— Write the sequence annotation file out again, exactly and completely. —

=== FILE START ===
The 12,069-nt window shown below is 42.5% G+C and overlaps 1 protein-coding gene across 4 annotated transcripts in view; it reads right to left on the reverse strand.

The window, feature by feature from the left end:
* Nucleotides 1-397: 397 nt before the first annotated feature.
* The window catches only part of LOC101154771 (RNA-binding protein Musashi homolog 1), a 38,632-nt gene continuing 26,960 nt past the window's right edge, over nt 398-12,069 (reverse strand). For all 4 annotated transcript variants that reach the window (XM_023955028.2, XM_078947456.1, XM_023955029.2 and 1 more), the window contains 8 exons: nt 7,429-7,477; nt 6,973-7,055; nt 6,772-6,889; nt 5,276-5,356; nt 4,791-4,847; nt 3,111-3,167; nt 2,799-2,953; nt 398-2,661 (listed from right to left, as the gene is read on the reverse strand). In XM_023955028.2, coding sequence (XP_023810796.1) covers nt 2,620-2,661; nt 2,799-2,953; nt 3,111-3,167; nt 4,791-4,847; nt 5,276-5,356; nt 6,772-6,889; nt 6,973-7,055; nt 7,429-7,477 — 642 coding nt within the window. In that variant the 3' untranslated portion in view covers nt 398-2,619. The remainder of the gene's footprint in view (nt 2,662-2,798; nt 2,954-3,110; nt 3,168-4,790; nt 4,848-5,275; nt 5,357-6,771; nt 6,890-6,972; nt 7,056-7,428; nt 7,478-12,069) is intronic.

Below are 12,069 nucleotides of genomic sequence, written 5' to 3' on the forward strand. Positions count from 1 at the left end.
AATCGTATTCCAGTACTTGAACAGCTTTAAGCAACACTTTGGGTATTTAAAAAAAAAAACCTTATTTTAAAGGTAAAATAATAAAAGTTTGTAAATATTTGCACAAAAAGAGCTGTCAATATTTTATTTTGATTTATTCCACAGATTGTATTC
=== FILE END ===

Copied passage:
The 12,069-nt window shown below is 42.5% G+C and overlaps 1 protein-coding gene across 4 annotated transcripts in view; it reads right to left on the reverse strand.

The window, feature by feature from the left end:
* Nucleotides 1-397: 397 nt before the first annotated feature.
* The window catches only part of LOC101154771 (RNA-binding protein Musashi homolog 1), a 38,632-nt gene continuing 26,960 nt past the window's right edge, over nt 398-12,069 (reverse strand). For all 4 annotated transcript variants that reach the window (XM_023955028.2, XM_078947456.1, XM_023955029.2 and 1 more), the window contains 8 exons: nt 7,429-7,477; nt 6,973-7,055; nt 6,772-6,889; nt 5,276-5,356; nt 4,791-4,847; nt 3,111-3,167; nt 2,799-2,953; nt 398-2,661 (listed from right to left, as the gene is read on the reverse strand). In XM_023955028.2, coding sequence (XP_023810796.1) covers nt 2,620-2,661; nt 2,799-2,953; nt 3,111-3,167; nt 4,791-4,847; nt 5,276-5,356; nt 6,772-6,889; nt 6,973-7,055; nt 7,429-7,477 — 642 coding nt within the window. In that variant the 3' untranslated portion in view covers nt 398-2,619. The remainder of the gene's footprint in view (nt 2,662-2,798; nt 2,954-3,110; nt 3,168-4,790; nt 4,848-5,275; nt 5,357-6,771; nt 6,890-6,972; nt 7,056-7,428; nt 7,478-12,069) is intronic.

Below are 12,069 nucleotides of genomic sequence, written 5' to 3' on the forward strand. Positions count from 1 at the left end.
AATCGTATTCCAGTACTTGAACAGCTTTAAGCAACACTTTGGGTATTTAAAAAAAAAAACCTTATTTTAAAGGTAAAATAATAAAAGTTTGTAAATATTTGCACAAAAAGAGCTGTCAATATTTTATTTTGATTTATTCCACAGATTGTATTC